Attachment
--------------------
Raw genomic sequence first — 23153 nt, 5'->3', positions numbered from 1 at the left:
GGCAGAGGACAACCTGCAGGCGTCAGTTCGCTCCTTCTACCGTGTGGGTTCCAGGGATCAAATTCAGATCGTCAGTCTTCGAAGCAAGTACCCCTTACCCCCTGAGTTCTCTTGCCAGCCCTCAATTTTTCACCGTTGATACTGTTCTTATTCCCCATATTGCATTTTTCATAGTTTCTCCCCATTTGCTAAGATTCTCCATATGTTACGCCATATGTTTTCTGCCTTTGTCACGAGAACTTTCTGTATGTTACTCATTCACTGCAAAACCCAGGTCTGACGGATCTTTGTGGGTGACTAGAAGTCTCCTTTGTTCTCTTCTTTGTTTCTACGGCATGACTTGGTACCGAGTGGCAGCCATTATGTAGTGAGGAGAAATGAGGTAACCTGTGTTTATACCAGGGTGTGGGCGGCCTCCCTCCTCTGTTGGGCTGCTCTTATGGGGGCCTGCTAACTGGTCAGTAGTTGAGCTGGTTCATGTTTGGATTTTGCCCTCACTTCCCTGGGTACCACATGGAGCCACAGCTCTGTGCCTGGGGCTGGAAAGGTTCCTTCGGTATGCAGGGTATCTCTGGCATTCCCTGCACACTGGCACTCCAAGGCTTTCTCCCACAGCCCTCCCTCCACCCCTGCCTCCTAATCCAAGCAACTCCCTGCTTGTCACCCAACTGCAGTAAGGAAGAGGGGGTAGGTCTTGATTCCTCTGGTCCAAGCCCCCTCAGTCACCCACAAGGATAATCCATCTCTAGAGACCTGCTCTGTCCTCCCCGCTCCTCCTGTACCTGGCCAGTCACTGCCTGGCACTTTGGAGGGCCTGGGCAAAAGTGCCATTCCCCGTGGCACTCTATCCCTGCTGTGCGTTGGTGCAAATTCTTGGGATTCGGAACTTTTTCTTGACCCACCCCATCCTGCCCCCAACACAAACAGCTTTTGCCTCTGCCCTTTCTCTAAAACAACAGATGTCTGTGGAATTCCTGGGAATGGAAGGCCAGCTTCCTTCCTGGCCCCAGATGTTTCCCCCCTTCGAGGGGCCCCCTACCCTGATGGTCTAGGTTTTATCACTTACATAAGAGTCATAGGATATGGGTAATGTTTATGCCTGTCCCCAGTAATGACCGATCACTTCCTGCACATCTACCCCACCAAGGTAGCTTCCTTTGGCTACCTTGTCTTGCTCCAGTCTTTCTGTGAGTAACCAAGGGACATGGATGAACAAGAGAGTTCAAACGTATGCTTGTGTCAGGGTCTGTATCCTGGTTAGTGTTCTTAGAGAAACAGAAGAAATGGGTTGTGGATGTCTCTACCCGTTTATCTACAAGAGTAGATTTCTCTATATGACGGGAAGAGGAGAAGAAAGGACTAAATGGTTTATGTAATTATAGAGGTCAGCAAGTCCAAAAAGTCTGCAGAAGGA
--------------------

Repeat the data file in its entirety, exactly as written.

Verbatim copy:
Raw genomic sequence first — 23153 nt, 5'->3', positions numbered from 1 at the left:
GGCAGAGGACAACCTGCAGGCGTCAGTTCGCTCCTTCTACCGTGTGGGTTCCAGGGATCAAATTCAGATCGTCAGTCTTCGAAGCAAGTACCCCTTACCCCCTGAGTTCTCTTGCCAGCCCTCAATTTTTCACCGTTGATACTGTTCTTATTCCCCATATTGCATTTTTCATAGTTTCTCCCCATTTGCTAAGATTCTCCATATGTTACGCCATATGTTTTCTGCCTTTGTCACGAGAACTTTCTGTATGTTACTCATTCACTGCAAAACCCAGGTCTGACGGATCTTTGTGGGTGACTAGAAGTCTCCTTTGTTCTCTTCTTTGTTTCTACGGCATGACTTGGTACCGAGTGGCAGCCATTATGTAGTGAGGAGAAATGAGGTAACCTGTGTTTATACCAGGGTGTGGGCGGCCTCCCTCCTCTGTTGGGCTGCTCTTATGGGGGCCTGCTAACTGGTCAGTAGTTGAGCTGGTTCATGTTTGGATTTTGCCCTCACTTCCCTGGGTACCACATGGAGCCACAGCTCTGTGCCTGGGGCTGGAAAGGTTCCTTCGGTATGCAGGGTATCTCTGGCATTCCCTGCACACTGGCACTCCAAGGCTTTCTCCCACAGCCCTCCCTCCACCCCTGCCTCCTAATCCAAGCAACTCCCTGCTTGTCACCCAACTGCAGTAAGGAAGAGGGGGTAGGTCTTGATTCCTCTGGTCCAAGCCCCCTCAGTCACCCACAAGGATAATCCATCTCTAGAGACCTGCTCTGTCCTCCCCGCTCCTCCTGTACCTGGCCAGTCACTGCCTGGCACTTTGGAGGGCCTGGGCAAAAGTGCCATTCCCCGTGGCACTCTATCCCTGCTGTGCGTTGGTGCAAATTCTTGGGATTCGGAACTTTTTCTTGACCCACCCCATCCTGCCCCCAACACAAACAGCTTTTGCCTCTGCCCTTTCTCTAAAACAACAGATGTCTGTGGAATTCCTGGGAATGGAAGGCCAGCTTCCTTCCTGGCCCCAGATGTTTCCCCCCTTCGAGGGGCCCCCTACCCTGATGGTCTAGGTTTTATCACTTACATAAGAGTCATAGGATATGGGTAATGTTTATGCCTGTCCCCAGTAATGACCGATCACTTCCTGCACATCTACCCCACCAAGGTAGCTTCCTTTGGCTACCTTGTCTTGCTCCAGTCTTTCTGTGAGTAACCAAGGGACATGGATGAACAAGAGAGTTCAAACGTATGCTTGTGTCAGGGTCTGTATCCTGGTTAGTGTTCTTAGAGAAACAGAAGAAATGGGTTGTGGATGTCTCTACCCGTTTATCTACAAGAGTAGATTTCTCTATATGACGGGAAGAGGAGAAGAAAGGACTAAATGGTTTATGTAATTATAGAGGTCAGCAAGTCCAAAAAGTCTGCAGAAGGA